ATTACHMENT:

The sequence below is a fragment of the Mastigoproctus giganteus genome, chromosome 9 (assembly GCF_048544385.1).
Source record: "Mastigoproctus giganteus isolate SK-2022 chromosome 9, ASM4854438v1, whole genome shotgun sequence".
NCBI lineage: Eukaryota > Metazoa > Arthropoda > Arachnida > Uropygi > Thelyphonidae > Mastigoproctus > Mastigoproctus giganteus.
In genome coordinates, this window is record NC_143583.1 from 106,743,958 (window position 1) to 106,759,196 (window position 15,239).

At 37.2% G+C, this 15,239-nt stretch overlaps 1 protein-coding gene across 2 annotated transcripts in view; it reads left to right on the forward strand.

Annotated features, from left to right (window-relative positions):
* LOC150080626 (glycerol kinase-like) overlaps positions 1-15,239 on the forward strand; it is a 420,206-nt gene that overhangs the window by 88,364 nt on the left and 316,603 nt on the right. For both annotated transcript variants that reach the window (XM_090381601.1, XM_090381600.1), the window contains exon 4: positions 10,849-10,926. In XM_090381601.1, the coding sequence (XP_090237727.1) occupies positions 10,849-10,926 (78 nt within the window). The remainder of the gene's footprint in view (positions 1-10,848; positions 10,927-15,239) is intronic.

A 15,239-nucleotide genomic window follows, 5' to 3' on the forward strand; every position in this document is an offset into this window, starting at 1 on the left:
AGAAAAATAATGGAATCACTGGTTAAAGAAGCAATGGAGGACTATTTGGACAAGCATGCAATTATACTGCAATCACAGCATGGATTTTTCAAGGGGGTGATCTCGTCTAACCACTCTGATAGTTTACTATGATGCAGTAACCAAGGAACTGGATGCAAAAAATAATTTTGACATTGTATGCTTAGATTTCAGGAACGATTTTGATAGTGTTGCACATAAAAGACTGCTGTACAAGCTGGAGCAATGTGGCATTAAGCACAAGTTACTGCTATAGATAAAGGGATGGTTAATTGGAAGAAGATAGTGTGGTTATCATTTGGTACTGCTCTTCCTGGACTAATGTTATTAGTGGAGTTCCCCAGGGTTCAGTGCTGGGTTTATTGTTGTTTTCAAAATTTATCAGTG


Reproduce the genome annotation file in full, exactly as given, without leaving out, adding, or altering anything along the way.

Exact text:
The sequence below is a fragment of the Mastigoproctus giganteus genome, chromosome 9 (assembly GCF_048544385.1).
Source record: "Mastigoproctus giganteus isolate SK-2022 chromosome 9, ASM4854438v1, whole genome shotgun sequence".
NCBI lineage: Eukaryota > Metazoa > Arthropoda > Arachnida > Uropygi > Thelyphonidae > Mastigoproctus > Mastigoproctus giganteus.
In genome coordinates, this window is record NC_143583.1 from 106,743,958 (window position 1) to 106,759,196 (window position 15,239).

At 37.2% G+C, this 15,239-nt stretch overlaps 1 protein-coding gene across 2 annotated transcripts in view; it reads left to right on the forward strand.

Annotated features, from left to right (window-relative positions):
* LOC150080626 (glycerol kinase-like) overlaps positions 1-15,239 on the forward strand; it is a 420,206-nt gene that overhangs the window by 88,364 nt on the left and 316,603 nt on the right. For both annotated transcript variants that reach the window (XM_090381601.1, XM_090381600.1), the window contains exon 4: positions 10,849-10,926. In XM_090381601.1, the coding sequence (XP_090237727.1) occupies positions 10,849-10,926 (78 nt within the window). The remainder of the gene's footprint in view (positions 1-10,848; positions 10,927-15,239) is intronic.

A 15,239-nucleotide genomic window follows, 5' to 3' on the forward strand; every position in this document is an offset into this window, starting at 1 on the left:
AGAAAAATAATGGAATCACTGGTTAAAGAAGCAATGGAGGACTATTTGGACAAGCATGCAATTATACTGCAATCACAGCATGGATTTTTCAAGGGGGTGATCTCGTCTAACCACTCTGATAGTTTACTATGATGCAGTAACCAAGGAACTGGATGCAAAAAATAATTTTGACATTGTATGCTTAGATTTCAGGAACGATTTTGATAGTGTTGCACATAAAAGACTGCTGTACAAGCTGGAGCAATGTGGCATTAAGCACAAGTTACTGCTATAGATAAAGGGATGGTTAATTGGAAGAAGATAGTGTGGTTATCATTTGGTACTGCTCTTCCTGGACTAATGTTATTAGTGGAGTTCCCCAGGGTTCAGTGCTGGGTTTATTGTTGTTTTCAAAATTTATCAGTG